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Optics Express

Optics Express

  • Editor: J. H. Eberly
  • Vol. 5, Iss. 7 — Sep. 27, 1999
  • pp: 144–148
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Magnetic-field effect in atomic ionization by intense laser fields

J.R. Vàzquez de Aldana and Luis Roso  »View Author Affiliations


Optics Express, Vol. 5, Issue 7, pp. 144-148 (1999)
http://dx.doi.org/10.1364/OE.5.000144


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Abstract

Numerical integrations of the two-dimensional Schrödinger equation that describes a flat atom interacting with an intense and linearly polarized laser field are presented. Simulations show the influence of the drift that is due to the magnetic field in situations in which a strong dichotomy of the wave function would otherwise have been expected.

© Optical Society of America

The absence of systematic nonperturbative models to describe intense atomic laser field ionization has stimulated the development of purely numerical methods [1

1. J. H. Eberly, R. Grobe, C. K. Law, and Q. Su, “Numerical experiments in strong and super-strong fields,” in Atoms in Intense Laser Fields, M. Gavrila, ed. (Academic, San Diego, Calif., 1992).

,2

2. K. C. Kulander, K. J. Schafer, and J. L. Krause, “Time-dependent studies of multiphoton processes,” in Atoms in Intense Laser Fields, M. Gavrila, ed. (Academic, San Diego, Calif., 1992).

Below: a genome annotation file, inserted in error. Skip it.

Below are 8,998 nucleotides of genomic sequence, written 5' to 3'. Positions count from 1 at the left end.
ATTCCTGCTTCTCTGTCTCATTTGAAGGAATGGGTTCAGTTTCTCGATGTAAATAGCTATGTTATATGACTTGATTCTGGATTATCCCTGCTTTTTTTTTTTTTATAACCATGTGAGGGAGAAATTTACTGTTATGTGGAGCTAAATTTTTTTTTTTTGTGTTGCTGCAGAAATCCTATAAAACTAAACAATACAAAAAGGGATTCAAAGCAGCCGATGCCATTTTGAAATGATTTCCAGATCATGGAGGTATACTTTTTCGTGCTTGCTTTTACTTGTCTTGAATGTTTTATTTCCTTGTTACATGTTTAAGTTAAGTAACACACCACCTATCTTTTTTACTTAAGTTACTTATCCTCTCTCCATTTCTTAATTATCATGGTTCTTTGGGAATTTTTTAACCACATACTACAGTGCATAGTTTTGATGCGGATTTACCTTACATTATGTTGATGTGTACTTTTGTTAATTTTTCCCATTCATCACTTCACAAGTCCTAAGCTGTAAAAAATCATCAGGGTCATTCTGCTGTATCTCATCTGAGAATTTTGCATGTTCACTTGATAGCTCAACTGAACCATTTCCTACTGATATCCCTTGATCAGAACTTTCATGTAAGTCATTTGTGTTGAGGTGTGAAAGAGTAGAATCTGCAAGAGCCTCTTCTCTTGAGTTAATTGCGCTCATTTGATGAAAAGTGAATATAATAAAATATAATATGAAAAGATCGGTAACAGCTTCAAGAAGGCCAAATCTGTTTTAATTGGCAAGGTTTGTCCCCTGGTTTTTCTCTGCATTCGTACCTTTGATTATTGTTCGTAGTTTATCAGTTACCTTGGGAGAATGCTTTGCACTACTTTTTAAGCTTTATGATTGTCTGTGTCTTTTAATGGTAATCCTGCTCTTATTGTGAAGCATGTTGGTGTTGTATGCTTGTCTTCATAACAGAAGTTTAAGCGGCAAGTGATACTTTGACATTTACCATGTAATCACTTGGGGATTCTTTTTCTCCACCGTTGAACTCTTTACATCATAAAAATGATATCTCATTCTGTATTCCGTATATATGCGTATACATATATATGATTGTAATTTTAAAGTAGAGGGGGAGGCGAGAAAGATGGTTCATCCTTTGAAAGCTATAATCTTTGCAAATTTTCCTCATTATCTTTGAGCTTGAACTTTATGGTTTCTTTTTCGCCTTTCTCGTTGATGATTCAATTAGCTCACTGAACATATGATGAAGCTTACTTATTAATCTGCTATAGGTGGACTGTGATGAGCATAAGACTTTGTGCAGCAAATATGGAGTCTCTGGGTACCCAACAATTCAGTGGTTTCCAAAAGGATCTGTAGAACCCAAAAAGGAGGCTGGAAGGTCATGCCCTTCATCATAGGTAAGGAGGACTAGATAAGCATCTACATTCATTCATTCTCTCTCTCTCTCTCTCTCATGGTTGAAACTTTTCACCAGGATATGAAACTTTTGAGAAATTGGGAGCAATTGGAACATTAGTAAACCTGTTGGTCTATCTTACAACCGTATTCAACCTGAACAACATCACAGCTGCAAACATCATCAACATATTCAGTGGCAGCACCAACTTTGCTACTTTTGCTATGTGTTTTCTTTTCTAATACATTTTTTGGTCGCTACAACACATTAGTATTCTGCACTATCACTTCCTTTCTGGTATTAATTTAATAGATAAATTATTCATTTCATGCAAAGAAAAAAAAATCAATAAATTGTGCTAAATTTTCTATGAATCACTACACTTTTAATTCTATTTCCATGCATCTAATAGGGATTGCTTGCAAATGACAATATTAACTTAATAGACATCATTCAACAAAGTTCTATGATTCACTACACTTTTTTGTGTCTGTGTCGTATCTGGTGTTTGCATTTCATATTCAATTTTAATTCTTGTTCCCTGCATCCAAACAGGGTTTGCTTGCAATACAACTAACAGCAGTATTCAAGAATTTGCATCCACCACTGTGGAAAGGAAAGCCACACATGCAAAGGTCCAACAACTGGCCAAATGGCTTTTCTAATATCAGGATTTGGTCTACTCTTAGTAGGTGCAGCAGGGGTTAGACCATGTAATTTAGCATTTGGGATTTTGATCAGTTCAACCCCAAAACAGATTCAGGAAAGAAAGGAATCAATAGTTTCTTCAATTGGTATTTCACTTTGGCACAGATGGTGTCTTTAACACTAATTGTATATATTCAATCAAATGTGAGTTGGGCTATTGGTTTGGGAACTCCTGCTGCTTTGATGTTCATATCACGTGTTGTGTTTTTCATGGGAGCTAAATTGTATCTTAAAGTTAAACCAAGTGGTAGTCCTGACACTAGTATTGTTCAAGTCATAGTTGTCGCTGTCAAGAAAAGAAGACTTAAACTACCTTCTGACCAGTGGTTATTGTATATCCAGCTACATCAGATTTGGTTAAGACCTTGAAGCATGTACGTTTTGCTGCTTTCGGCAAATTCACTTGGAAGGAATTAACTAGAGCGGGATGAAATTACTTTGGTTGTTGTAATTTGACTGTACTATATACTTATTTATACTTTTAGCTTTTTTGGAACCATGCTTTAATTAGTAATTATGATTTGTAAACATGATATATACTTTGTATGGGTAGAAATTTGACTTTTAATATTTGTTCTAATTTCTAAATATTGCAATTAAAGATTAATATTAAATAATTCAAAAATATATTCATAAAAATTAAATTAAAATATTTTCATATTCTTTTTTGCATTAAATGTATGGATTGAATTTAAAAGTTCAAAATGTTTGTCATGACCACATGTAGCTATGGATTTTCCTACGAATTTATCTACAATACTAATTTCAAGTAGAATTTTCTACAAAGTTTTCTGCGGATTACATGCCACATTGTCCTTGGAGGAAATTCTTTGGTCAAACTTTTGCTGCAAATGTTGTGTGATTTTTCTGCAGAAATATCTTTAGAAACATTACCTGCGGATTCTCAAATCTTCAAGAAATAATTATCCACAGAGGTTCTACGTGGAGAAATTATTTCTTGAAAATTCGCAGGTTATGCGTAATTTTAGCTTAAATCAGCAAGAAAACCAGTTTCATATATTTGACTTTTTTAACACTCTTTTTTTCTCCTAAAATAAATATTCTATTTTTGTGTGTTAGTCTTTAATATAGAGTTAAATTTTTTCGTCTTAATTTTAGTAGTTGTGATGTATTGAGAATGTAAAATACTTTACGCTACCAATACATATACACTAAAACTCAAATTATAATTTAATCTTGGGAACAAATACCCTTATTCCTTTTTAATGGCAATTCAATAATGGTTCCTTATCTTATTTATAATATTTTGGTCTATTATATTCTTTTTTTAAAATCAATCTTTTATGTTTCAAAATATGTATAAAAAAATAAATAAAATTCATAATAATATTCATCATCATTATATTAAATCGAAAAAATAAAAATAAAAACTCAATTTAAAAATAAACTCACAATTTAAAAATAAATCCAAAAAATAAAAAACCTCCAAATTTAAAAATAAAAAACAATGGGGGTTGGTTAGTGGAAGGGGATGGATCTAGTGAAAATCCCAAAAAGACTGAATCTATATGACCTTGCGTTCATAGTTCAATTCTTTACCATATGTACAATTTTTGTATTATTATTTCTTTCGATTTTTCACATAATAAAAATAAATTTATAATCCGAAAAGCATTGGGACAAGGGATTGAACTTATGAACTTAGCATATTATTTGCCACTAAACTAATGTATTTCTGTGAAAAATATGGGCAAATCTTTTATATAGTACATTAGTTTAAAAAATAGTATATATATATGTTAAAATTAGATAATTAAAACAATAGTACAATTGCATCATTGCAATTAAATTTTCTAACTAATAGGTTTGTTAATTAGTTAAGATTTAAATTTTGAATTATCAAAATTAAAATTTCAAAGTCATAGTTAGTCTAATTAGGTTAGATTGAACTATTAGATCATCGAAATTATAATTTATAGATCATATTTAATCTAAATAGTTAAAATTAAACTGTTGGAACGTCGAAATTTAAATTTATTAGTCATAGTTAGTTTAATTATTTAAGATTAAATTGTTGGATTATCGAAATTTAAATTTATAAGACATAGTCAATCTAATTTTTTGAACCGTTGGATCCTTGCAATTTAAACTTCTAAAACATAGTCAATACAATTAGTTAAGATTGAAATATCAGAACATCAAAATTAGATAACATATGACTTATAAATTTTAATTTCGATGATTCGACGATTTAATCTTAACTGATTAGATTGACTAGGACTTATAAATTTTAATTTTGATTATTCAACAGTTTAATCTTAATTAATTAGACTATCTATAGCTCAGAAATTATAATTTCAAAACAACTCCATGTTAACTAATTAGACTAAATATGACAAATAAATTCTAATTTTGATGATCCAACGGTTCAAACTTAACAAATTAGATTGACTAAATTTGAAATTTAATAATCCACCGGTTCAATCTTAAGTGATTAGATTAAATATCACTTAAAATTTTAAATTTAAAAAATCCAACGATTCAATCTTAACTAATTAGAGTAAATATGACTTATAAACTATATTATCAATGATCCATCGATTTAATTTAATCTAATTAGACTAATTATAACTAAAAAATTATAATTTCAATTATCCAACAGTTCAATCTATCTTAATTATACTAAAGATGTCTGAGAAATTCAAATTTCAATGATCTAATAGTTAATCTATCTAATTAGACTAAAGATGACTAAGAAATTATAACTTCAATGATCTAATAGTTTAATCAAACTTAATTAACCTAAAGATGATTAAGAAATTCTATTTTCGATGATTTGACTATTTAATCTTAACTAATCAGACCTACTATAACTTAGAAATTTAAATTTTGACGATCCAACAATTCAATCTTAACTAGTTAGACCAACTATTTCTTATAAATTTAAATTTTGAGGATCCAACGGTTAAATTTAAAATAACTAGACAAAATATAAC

,3

3. Q. Su, A. Sanpera, and L. Roso-Franco, “Atomic stabilization in the presence of intense laser pulses,” Int. J. Mod. Phys. B 8, 1655 (1994). [CrossRef]

]. For example, stabilization of atoms against ionization by an intense high-frequency laser beam has been widely studied over the past decade [4

4. M. Gavrila, “Atomic structure and decay in high frequency fields,” in Atoms in Intense Laser Fields, M. Gavrila, ed. (Academic, San Diego, Calif., 1992), and references therein.

,5

5. M. Protopapas, C. H. Keitel, and P. L. Knight, “Atomic physics with super-high intensity lasers,” Rep. Prog. Phys. 60, 389–486 (1997), and references therein. [CrossRef]

]. All the approaches to stabilization with a linearly poralized laser field (Floquet theory in the Kramers Henneberger frame, direct numerical integration of the wave equation, classic methods, etc.) have in common the presence of a highly distorted wave function that is spread along the polarization direction over a region whose width is given by the classic motion of the electron. This effect, sometimes referred as dichotomy when the wave function shows mostly a two-peaked structure, is the starting point for our understanding of the physical origin of the atomic stabilization. The existence of this effect is surprising because the electron is not ionized during this motion close to the nucleus. In elliptically polarized fields stabilization is also expected, but the shape of the stabilized wave packet changes significantly [6